Charles-Edward Amory Winslow

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Charles-Edward A. Winslow
Charles-Edward A. Winslow (cropped).jpg
Born (1877-02-04)February 4, 1877
Boston, Massachusetts
Died January 8, 1957(1957-01-08) (aged 79)
New Haven, Connecticut
Education BS, Massachusetts Institute of Technology, 1898; MS, Massachusetts Institute of Technology, 1910
Occupation Bacteriologist, public health expert and professor at Yale University
Known for Founded Yale School of Public Health, 1915
Awards The CEA Winslow Award is named after him

Charles-Edward Amory Winslow (February 4, 1877 – January 8, 1957) was an American bacteriologist and public health expert who was, according to the Encyclopedia of Public Health,[1] "a seminal figure in public health, not only in his own country, the United States, but in the wider Western world."

Winslow was born in Boston, Massachusetts and attended Massachusetts Institute of Technology (M.I.T.), obtaining a B.S. in 1898 and an M.S. in 1910.[2]

He began his career as a bacteriologist. He met Anne Fuller Rogers when they were students in William T. Sedgwick's laboratory at M.I.T., and married her in 1907. He taught at the Massachusetts Institute of Technology while heading the sewage experiment station from 1908 to 1910, then taught at the College of the City of New York from 1910 to 1914.

He was the youngest charter member of the Society of American Bacteriologists when that organization was founded in 1899.[3] With Samuel Cate Prescott he published the first American textbook on the elements of water bacteriology.

In 1915 he founded the Yale Department of Public Health within the Yale Medical School, and he was professor and chairman of the Department until he retired in 1945.[4][5] (The Department became the Yale School of Public Health after accreditation was introduced in 1947.)[6] During a time dominated by discoveries in bacteriology, he emphasized a broader perspective on causation, adopting a more holistic perspective. The department under his direction was a catalyst for health reform in Connecticut.[6] He was the first director of Yale's J.B. Pierce Laboratory, serving from 1932 to 1957. Winslow was also instrumental in founding the Yale School of Nursing.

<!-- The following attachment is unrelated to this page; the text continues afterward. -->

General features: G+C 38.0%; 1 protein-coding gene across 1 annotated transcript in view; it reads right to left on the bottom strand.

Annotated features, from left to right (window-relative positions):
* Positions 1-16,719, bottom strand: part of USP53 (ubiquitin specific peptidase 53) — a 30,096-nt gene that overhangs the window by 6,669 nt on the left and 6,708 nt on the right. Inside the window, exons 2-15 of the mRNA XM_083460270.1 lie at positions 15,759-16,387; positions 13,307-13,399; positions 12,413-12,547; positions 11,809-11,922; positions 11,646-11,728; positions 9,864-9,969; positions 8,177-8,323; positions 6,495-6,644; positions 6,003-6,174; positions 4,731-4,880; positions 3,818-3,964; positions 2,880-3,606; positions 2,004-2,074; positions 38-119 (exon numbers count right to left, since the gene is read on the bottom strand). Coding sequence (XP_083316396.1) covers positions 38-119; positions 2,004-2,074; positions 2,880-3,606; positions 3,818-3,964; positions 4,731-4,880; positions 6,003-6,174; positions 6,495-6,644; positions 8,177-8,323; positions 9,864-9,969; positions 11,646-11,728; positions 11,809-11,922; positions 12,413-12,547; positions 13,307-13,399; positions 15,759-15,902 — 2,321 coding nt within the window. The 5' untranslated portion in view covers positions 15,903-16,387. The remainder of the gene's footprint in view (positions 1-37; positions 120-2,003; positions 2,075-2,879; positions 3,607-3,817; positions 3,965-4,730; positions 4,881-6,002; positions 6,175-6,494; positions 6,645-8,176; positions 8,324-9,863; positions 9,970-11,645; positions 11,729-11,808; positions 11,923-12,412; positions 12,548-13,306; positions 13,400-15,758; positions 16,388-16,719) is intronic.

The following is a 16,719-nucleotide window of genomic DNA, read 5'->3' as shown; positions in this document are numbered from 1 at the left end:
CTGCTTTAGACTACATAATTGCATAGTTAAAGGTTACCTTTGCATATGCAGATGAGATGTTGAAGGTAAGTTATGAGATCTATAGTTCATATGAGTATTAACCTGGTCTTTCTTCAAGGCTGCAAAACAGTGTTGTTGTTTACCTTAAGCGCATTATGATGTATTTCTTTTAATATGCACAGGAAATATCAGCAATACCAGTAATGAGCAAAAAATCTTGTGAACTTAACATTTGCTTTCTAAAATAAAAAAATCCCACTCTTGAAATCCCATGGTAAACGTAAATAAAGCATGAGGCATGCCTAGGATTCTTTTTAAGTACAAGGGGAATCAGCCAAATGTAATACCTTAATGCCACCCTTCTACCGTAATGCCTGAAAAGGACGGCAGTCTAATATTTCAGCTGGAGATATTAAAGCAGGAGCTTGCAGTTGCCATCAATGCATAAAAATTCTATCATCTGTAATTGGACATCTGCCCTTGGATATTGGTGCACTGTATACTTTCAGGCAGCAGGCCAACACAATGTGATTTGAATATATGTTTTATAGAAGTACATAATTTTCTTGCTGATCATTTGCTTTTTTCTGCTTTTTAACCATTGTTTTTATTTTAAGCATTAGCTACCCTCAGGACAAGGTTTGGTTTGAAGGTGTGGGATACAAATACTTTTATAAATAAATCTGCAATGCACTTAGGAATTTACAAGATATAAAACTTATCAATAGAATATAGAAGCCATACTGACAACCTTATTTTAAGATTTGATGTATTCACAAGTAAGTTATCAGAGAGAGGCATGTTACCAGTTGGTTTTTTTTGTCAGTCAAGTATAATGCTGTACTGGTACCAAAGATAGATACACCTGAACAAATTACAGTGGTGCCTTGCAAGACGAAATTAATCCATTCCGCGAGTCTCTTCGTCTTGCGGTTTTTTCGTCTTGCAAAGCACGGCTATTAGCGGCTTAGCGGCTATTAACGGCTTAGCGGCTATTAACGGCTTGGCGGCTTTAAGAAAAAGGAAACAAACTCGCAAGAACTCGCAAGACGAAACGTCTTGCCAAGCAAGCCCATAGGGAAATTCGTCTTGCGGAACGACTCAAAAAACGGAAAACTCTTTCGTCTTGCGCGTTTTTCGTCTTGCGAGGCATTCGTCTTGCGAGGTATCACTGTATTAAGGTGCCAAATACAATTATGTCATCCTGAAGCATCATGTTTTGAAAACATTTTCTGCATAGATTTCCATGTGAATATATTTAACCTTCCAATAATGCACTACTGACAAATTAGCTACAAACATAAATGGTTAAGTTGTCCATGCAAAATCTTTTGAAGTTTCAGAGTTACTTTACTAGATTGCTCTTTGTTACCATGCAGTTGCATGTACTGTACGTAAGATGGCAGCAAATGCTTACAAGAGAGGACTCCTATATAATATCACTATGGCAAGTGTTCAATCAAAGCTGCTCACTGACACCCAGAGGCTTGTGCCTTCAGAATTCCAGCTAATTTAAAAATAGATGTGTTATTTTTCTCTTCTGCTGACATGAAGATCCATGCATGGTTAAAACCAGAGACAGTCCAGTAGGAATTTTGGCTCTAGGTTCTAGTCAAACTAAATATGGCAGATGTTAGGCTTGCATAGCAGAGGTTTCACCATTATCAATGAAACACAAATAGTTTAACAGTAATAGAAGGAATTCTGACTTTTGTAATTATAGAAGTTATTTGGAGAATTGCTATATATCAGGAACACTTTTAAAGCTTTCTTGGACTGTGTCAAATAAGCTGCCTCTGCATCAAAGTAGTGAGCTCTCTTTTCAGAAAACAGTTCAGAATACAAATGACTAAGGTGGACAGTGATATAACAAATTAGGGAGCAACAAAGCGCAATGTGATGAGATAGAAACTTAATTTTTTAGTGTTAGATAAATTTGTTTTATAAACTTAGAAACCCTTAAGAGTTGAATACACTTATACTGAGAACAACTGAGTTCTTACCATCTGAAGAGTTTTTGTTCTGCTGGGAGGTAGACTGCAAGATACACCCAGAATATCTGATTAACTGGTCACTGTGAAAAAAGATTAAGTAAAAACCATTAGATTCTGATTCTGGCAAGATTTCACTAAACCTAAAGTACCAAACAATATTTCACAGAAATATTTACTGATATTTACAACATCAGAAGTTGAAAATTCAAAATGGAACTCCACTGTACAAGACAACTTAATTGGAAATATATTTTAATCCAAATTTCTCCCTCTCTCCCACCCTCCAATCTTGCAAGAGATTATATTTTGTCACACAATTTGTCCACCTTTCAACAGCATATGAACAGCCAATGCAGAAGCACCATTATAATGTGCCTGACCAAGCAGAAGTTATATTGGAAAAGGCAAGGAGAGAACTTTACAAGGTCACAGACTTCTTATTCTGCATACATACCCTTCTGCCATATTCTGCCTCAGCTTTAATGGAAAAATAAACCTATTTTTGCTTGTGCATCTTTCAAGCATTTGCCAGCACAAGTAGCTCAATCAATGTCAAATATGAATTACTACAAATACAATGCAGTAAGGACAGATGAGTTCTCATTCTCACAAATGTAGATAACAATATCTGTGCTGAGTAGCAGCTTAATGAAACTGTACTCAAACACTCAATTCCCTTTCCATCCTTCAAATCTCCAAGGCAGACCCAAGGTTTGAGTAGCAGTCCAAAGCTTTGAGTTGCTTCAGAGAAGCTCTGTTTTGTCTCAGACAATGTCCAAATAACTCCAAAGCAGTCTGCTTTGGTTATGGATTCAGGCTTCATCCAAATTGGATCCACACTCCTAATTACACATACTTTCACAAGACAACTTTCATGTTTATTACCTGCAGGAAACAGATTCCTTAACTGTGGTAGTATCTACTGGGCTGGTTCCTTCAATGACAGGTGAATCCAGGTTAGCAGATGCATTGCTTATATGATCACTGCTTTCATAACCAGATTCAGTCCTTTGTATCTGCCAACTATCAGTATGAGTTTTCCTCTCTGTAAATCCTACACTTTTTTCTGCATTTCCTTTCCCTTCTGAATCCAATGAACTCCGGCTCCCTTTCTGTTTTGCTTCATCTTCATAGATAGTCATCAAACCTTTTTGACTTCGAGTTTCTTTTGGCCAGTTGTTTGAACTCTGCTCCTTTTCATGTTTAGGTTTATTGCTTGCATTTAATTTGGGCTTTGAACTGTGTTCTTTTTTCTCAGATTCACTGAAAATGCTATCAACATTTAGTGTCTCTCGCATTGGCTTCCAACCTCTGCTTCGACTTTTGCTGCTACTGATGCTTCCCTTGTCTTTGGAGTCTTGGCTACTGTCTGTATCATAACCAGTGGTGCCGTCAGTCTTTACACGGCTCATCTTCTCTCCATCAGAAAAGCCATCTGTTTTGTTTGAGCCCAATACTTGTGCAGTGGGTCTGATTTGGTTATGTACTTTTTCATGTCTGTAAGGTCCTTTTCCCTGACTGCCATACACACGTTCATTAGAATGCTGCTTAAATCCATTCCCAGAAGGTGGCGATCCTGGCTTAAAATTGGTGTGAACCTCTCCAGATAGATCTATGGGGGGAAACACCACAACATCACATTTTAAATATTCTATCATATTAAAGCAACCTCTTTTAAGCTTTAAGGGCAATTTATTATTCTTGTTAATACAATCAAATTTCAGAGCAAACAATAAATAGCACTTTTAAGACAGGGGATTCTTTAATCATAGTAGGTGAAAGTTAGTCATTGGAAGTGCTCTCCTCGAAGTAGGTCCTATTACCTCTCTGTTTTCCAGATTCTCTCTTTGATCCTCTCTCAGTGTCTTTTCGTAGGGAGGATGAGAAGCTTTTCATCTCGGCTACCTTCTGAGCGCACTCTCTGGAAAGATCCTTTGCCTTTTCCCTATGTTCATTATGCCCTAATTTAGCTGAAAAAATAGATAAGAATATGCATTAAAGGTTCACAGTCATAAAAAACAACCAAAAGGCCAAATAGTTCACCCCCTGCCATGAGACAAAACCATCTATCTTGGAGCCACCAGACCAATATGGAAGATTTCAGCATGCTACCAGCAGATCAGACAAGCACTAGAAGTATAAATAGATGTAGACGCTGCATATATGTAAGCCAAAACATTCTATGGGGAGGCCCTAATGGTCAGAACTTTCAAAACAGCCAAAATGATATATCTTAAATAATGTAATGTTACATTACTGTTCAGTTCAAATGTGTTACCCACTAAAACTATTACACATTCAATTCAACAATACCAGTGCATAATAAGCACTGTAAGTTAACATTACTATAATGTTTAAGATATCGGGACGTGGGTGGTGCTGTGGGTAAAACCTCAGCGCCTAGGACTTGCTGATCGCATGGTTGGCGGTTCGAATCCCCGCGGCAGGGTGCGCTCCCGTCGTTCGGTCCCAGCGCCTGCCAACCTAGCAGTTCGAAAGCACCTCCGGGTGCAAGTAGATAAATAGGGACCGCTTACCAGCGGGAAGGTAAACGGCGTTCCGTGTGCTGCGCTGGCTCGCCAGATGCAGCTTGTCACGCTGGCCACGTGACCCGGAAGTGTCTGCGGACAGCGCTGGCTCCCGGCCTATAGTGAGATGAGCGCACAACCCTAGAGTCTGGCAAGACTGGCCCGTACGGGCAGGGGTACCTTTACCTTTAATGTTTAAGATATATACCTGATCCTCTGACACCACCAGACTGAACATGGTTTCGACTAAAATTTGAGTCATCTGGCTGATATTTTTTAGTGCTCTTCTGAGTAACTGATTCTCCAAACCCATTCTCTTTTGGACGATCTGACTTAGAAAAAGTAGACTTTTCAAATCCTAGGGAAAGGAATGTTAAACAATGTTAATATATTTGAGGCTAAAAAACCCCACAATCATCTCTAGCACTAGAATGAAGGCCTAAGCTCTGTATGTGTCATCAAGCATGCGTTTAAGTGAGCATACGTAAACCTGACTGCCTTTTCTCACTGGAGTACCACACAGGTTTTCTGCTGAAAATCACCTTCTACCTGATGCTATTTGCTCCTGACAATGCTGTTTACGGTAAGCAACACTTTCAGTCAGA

He was the first Editor-in-Chief of the Journal of Bacteriology, serving in that position from 1916 to 1944.[2] He was also the editor of the American Journal of Public Health from 1944 to 1954.[3] He was the curator of public health at the American Museum of Natural History from 1910 to 1922. In 1926 he became president of the American Public Health Association,[3] and in the 1950s was a consultant to the World Health Organization.

CEA Winslow Award[edit]

The C.-E.A. Winslow Award is presented to a public health professional that has demonstrated leadership and achievement in practice, research and /or education. The award commemorates Charles-Edward Amory Winslow (1877-1957), a pioneer in public health and medicine, who is credited with founding the second oldest school of public health in the country at Yale University. Among the most widely quoted health leaders during his lifetime, Dr. Winslow believed that equal in weight with scientific ideas about health and disease was a commitment to social justice – that social ills must be the first conquest in the "conquest of epidemic disease.”


C.-E.A Winslow Award Recipients (1955-2015)